We're getting our environmental priorities wrong – it's about calories, not climate change

In short, will we be able to feed our kids properly as more extreme weather becomes the norm? 

Marc Lopatin
Saturday 17 November 2018 13:09
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Will we be able to eat properly as more extreme weather becomes the norm?
Will we be able to eat properly as more extreme weather becomes the norm?

Have you heard of a group of campaigners called Extinction Rebellion? They want to save you. All of us in fact. From the savage and deathly impacts of climate change.

Second only to this gargantuan task is getting your attention. Which is why they block access to government buildings, occupy the offices of environmental charities and, in general, make a non-violent nuisance of themselves.

They’ve called today “Rebellion Day” and invited the nation to join them outside a tone-deaf parliament.

But is this really an environmental story? Siren calls to cut all carbon emissions by 2025 will just evaporate on impact. There is, however, creeping recognition that urgency can be framed around calories, and not climate.

In short, will we be able to feed our kids properly as more extreme weather becomes the norm?

Let’s start with last summer: the joint hottest on record in the UK. As the TV news filled with scenes of sunbathing families enjoying a cut-price version of the Med, the last thing Europe’s farmers were reaching for was their swimming trunks.

In July, the European Association of Fruit and Vegetable Processors stated growing conditions were the most serious experienced in the last 40 years, and that this was the third year in a row that the sector has faced serious weather-related issues.

More recently, Irish farmers warned the humble spud could double in price since the hot weather reduced this year’s crop by a quarter.

Ok, but that’s hardly going to strip your nearest Tesco back to its fittings, is it? But as anyone who has tended to a garden or an allotment knows, even a brief spell of hot or cold weather at the wrong time can ruin seedlings and decimate plants and crops. It is precisely what’s happening globally, as our weather gets more and more extreme.

This arguably supersedes a 2015 Foreign Office report entitled Extreme weather and resilience of the global food system, where the authors put forward a “plausible scenario” headed towards “multiple bread basket failures”. It posits that failing monsoons in India, an early spring thaw in the Black Sea, a summer drought in North America and a heatwave in Europe could play havoc with wheat, maize and rice yields.

So much so that the export of cereals could grind to a halt as countries hoard and panic escalates.

Now, the authors frame such shocks as one-offs that rich countries like the UK can muddle through. Because that’s how it’s always played out in the past.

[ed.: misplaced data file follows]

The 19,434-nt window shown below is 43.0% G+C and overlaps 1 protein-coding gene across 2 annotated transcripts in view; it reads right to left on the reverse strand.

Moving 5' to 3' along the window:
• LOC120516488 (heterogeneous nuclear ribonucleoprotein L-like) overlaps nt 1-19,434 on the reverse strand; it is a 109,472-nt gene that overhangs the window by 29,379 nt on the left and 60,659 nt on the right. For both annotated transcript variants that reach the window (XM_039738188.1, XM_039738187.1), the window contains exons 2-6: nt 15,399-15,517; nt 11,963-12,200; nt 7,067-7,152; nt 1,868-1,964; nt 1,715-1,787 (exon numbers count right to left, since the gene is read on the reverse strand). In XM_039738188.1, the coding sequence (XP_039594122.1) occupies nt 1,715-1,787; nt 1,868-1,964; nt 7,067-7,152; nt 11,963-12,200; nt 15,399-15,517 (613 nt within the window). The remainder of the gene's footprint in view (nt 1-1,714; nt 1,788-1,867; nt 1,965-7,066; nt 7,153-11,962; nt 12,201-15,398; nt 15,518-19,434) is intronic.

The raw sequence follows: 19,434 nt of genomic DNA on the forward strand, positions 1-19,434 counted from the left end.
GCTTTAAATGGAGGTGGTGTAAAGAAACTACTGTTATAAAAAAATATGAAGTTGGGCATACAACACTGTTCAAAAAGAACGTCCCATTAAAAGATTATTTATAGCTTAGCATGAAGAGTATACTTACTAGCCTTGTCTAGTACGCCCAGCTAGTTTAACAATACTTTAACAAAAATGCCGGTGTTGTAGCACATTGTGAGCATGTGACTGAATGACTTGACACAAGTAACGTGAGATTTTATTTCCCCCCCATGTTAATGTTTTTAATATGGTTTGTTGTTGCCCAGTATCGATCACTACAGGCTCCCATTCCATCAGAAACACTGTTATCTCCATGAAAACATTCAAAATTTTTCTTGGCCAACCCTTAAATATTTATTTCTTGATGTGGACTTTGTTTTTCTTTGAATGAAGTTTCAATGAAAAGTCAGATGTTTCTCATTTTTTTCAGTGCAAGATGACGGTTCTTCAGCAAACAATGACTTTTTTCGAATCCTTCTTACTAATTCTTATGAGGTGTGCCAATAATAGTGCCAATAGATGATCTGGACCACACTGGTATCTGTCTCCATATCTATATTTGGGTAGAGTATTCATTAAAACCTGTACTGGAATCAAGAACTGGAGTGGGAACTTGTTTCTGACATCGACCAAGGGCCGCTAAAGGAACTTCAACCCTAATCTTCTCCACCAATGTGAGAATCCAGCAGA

But what are the risks of such shocks lasting three or four years as rising global temperatures increase the frequency of stable weather going AWOL or turning up at the wrong moment?

Perhaps it’s time to haul environment minister Michael Gove on to The Today Programme, just to double check that a country that imports over half its food can ride out such a scenario without invading Spain for its greenhouses?

There is a very small group of people that ought to be fearful of a world going hungry. They have everything to lose if civilisation starts to implode like poorly built dwellings in an earthquake.

Crucially, it is in their grasp to help reinforce those dwellings before the quake hits. Because unlike you and I, they really do have the resources and soft power to do something about it.

Who are they? Well, they are the onepercenters​. And given what’s coming, they’d love to be gawping at us from the safety of space orbit like their fictional peers in the movie Elysium.

But unfortunately for them, they can’t even fly the Concorde these days, let alone hitch a ride to the International Space Station. The best they can do is build luxury bunkers in secret locations in the hope of sitting out a real-life game of Resident Evil.

But as some onepercenters are starting to realise, they’ll still need to deploy private soldiers to defend their bunkers and food stores. Alas, self-repairing, robotic guards don’t come along soon enough.

So what’s to stop their heavily-armed human subordinates from rebelling and commandeering all their supplies? At a time of collapse, money will be worthless. And you can’t snack on diamonds.

Even if a few onepercenters did manage to hide, the day will come when the last tin of peaches is opened and consumed.

Above their heads, the soil no longer supports crops as the climate subjects what’s left of humanity to “hothouse earth”.

Much better for the richest of the rich to prolong themselves and their loved ones by helping keep you and I fed. I am not saying we forgive them for hoovering up half the planet’s wealth, buying our Premiership rivals and steering us to the cusp of extinction. Far from it.

But we are going to need them to start spending their billions to improve our resilience to the shocks ahead. And use their soft power with prime ministers, presidents, royalty and media magnates, to ensure governments follow their lead.

It’s a shame that the onepercenters probably aren’t members of a highly-organised, dastardly cabal. It would make the job a lot easier.

Who would have thought the front line of rebellion would be tedious meetings with besuited gatekeepers to the world’s richest people? Can someone please ask Al Gore to update his slides? We’re going to need the best deck ever!

Marc Lopatin is a former communications consultant to UN Environment and Royal Dutch Shell

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